Mistake #4: You think you’ll save money by recording/playing on the demo yourself. I completely understand the mindset. I did it myself for years. The difference is that I was as passionate about becoming a recording engineer and session musician as I was about writing songs. If you’re only looking at recording and playing on your demos as a way to save money and not to become a professional engineer and session musician, then you’re better off hiring experts to do what you don’t do well. The key is to end up with a recording that marks you as a professional, not one that saves you money but isn’t up to par. There’s no point in saving money on a demo that isn’t pitchable. Take your own ego out of the equation. No one else can write your song for you. That’s where you’re the expert, but unless you’re also an expert at recording, playing and singing in the studio, it doesn’t make sense to do it yourself. When it comes to making a good impression with your demo, your recording has to measure up to the highest quality standards and that’s worth paying for. At the end of the day, if you’re trying to make money with your songs then remember it’s a business and you have to invest money in order to make it.
Mistake #5: You decide to record a full-band demo without having a very good reason. It’s understood that professionally recorded, full-band demos sound amazing, but it’s also understood that they’re expensive — sometimes, very expensive. Depending on why you’re demoing your song, a simple, professionally performed and recorded guitar/vocal or piano/vocal may very well be all you need. In my opinion, there are just a few reasons to record a full-band demo. First, you’ve got a film/tv pitch opportunity and they’re looking for a full-band sound for a particular scene. A second reason would be that you’re planning on using your demo as an artist project for the singer doing the vocal. For example, you may be working with a great young singer and you’re planning on killing two birds with one stone by demoing the song you wrote and also putting together a series of recordings that showcase that singer as an artist. In that case, do it up. You’ll be well served by going all the way with these recordings. That being said, I would strongly suggest not recording a full-band demo of your song just because you want to. Professionally performed and recorded demos are never inexpensive and you can get more bang for your buck doing simple, clean guitar/vocal demos of several songs in the place of a fully blown-out demo of one song. Remember, you can always go back and add more instruments to a professionally recorded, stripped-down demo later if the situation warrants.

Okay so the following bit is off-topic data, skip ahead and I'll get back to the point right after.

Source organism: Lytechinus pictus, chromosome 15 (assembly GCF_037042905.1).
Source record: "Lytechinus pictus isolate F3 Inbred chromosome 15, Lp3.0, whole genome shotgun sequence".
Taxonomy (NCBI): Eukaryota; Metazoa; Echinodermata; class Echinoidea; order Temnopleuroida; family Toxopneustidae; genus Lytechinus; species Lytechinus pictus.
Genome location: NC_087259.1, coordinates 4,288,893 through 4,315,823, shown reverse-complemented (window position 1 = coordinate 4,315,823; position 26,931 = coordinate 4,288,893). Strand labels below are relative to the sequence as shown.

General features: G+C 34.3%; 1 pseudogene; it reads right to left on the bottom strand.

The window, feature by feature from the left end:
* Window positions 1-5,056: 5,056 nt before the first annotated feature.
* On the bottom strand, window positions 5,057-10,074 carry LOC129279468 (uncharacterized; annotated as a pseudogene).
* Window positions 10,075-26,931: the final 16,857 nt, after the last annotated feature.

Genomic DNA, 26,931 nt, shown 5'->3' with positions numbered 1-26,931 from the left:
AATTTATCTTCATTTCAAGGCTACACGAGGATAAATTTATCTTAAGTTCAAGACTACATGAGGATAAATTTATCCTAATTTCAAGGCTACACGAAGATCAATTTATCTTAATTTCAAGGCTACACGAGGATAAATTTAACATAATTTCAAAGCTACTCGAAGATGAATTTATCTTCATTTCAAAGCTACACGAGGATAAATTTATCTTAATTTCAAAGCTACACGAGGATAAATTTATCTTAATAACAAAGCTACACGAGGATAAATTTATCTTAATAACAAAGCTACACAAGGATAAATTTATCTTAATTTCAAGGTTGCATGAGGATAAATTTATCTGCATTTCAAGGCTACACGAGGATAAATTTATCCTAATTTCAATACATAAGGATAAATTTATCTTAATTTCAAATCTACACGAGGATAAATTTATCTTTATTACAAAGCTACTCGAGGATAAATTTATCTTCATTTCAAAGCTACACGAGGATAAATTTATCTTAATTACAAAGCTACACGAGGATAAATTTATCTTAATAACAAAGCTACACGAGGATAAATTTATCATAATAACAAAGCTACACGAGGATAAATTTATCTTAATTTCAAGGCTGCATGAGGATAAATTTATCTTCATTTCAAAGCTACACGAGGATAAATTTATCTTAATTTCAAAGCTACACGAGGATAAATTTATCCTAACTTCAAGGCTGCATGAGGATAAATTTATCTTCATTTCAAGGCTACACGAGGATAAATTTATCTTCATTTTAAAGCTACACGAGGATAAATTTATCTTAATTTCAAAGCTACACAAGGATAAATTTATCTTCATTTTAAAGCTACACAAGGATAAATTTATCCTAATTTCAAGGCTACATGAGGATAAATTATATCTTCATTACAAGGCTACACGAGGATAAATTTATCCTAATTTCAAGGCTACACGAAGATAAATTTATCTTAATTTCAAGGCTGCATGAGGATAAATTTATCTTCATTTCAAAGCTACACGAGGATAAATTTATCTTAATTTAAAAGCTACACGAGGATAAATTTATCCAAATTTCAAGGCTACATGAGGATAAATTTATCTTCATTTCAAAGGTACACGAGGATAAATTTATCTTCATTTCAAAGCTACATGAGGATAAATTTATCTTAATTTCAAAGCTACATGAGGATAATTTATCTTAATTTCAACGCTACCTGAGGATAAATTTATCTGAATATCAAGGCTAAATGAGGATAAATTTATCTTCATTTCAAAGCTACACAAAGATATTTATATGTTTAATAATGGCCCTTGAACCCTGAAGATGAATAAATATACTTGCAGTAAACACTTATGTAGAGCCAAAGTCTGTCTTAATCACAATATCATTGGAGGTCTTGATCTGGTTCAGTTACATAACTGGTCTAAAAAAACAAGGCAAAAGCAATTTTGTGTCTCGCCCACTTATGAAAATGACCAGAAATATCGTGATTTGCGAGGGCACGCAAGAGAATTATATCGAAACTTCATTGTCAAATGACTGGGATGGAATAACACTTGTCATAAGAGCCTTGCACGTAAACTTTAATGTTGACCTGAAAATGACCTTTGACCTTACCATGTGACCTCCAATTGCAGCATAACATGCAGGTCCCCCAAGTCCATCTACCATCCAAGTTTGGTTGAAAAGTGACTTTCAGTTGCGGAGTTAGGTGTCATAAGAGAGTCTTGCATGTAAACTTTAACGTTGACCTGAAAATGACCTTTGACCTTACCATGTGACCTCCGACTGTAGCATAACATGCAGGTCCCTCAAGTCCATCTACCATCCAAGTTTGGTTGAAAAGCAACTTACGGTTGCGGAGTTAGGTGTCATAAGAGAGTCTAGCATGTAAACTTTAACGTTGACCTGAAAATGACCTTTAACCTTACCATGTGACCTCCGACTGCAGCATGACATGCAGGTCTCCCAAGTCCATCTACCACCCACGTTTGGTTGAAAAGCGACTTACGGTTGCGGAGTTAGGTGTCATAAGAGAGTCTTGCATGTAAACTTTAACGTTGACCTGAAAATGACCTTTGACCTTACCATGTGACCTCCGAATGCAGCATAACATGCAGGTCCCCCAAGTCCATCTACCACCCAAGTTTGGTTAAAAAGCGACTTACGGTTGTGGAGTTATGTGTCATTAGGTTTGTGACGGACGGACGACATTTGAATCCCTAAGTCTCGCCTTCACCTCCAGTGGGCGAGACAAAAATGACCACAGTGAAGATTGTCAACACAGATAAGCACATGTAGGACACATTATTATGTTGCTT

By avoiding these mistakes, you will be removing a good deal of angst from the demo process. It’s always a little stressful getting ready to put your money where your mouth is and the better the decisions you make in advance, the more able you’ll be to enjoy the recording process as you’re going through it.
If you’re serious about making this business of music your full time career, then one of the first things you need to understand is the lingo of the business! Today we will discuss, in plain English, the top 7 terms you need to understand about publishing. Something important to remember about publishing is, this is how songwriters earn their living. If you are an artist who only records other peoples music, you are usually not entitled to the publishing income. However, if you are an artist who writes some or all of your own material, or a writer/ composer (beat-maker for the rap producers), this is where ALL of your money is coming from! So without any more chatter, here is:
Part of the genius of a market economy is its constant churn — products, companies and even entire industries that once seemed as ubiquitous and permanent as the air itself can be devoured in an instant, replaced by something more reflective of consumers' evolving tastes
For musicians, proper marketing and networking using social media can be tough. The possibilities are seemingly endless and as such, musicians are likely to spread themselves too thin. But not all forms of social media will give you the big pay-off. In fact, some methods are a complete waste of time for musicians looking to grow their fanbase, sell more albums, tracks and tickets, and who are ultimately achieve enough success to sustain a viable career within the industry.
Step by step video for copyrighting your music and/or beats
Jonathan Shalit has a remarkable personal reputation as an innovative manager of talent and their ideas. Following a successful career in marketing working with globally recognised brands, Jonathan has worked with literally some of the worlds biggest stars whether it be recording their music or guiding their careers in television or music and even both.
Radio promotion is an extremely important aspect of building your musical career. It is the quickest method in which to reach a large listening audience - that depending on the format and promotional campaign can be anywhere from 10,000 listeners to several million. We have provided a list of seven major reasons on the benefits of radio promotion and hiring a professional promotion company.